Your posts are fair and offer insight. - by Ace Coldiron
Hi Ace..... :)

Actually you're right, I don't always gauge every opinion with tolerance either. I notice you spared my little UL pitch a critic...;bg

Much Aloha.... Tom shds; - by rattus58
Hi Ace..... :)

Actually you're right, I don't always gauge every opinion with tolerance either. I notice you spared my little UL pitch a critic...;bg

Much Aloha.... Tom shds;
Can't comment on your Universal Life pitch because it's off topic. Cut and paste it on a new thread, and I'll give you my thoughts---which are positive-- and I'll give you the reason why. - by Ace Coldiron
Uncle Rattus
Striplining has its place in sales.In the deleted thread I state where I use striplining. In that situation it is a perfect fit and produces fantastic results with that difficult client.

I also stated reading the books concerning Sandler training can be comprehended.The three training books by Sandler; Close the Deal, You can't teach a kid to ride a bike at a seminar and lastly VITO.All very good books with great insight.Easy read and comprehend while gaining interest as you read.

My thread did not diss the Sandler training however it did critque those who claim you cannot read and comprehend ,implement strategies that is read. The negative thread stating we cannot comprehend must contend the writers of these books are not articulate enough to allow comprehension of the Sandler techniques. I disagree and suggest people to read these informational books and implement the strategies that fit into their sales process.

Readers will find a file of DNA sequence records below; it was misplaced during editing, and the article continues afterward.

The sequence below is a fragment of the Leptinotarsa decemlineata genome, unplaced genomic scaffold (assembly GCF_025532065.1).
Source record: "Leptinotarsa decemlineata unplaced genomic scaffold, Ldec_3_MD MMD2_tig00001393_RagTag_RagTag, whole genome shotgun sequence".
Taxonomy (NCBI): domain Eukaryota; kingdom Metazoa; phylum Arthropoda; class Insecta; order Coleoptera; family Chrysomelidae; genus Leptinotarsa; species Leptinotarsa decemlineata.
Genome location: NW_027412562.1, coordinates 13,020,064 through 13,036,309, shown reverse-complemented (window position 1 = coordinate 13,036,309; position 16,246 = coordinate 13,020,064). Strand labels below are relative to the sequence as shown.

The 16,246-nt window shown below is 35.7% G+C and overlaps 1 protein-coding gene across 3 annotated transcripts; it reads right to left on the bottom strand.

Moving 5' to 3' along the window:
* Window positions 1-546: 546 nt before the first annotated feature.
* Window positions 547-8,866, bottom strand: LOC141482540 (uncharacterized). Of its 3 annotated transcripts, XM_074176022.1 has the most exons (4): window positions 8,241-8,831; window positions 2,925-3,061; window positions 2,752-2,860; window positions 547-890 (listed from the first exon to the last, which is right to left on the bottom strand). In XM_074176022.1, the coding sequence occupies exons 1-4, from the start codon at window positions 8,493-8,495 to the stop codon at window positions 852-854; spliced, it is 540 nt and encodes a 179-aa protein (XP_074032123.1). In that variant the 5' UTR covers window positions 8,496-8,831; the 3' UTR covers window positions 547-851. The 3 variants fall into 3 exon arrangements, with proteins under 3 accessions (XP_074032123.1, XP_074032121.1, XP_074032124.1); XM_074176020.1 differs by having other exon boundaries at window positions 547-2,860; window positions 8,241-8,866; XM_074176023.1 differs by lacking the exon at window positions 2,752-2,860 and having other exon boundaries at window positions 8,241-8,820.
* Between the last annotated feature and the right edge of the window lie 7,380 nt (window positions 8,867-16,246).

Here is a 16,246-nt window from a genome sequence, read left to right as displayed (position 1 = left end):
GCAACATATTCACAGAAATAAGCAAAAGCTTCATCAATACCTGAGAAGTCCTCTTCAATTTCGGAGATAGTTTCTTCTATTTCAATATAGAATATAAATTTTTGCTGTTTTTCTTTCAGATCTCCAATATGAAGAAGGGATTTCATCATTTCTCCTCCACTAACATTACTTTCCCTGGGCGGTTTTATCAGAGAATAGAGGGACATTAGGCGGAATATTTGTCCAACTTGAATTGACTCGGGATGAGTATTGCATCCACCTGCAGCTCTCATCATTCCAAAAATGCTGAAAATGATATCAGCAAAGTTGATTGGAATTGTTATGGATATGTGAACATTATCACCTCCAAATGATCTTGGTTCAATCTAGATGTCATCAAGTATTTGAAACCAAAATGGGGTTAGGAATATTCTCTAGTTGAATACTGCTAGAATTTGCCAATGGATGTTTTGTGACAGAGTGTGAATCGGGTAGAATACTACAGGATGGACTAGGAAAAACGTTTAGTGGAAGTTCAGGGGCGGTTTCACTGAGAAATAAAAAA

Absolutely concerning debates and deleting. - by rich34232
My thread did not diss the Sandler training however it did critque those who claim you cannot read and comprehend ,implement strategies that is read. The negative thread stating we cannot comprehend must contend the writers of these books are not articulate enough to allow comprehension of the Sandler techniques. I disagree and suggest people to read these informational books and implement the strategies that fit into their sales process.

Absolutely concerning debates and deleting.
Its important to understand that when the CEO of Sandler Training takes time to participate in a thread referencing a Sandler technique, and a member makes a perjorative reference to "The Big Boys", it is NOT how we want to welcome him or anybody, and it is not good for this forum. That behavour will not be tolerated.

We've been down this road before with you, and you once complained among a series of other complaints that a post like this should be sent privately. Your response to a PM was then sent publically which was quite a double standard.

This forum's purpose is not for you to air your personal frustrations. If you have something to contribute on a subject, and you know the subject--fine. Please stop the constant complaining and ugly innuendoes immediately if you want your posts to remain undeleted. It's a shame I can't send you this privately, but you set the precedent. I can't say it any clearer. Lastly, the purpose for the reputation points is not to take shots at people. It is to submit an evaluation of a post.

You are also misquoting and accusing members of saying things that were not said. That must also stop and stop now. - by Ace Coldiron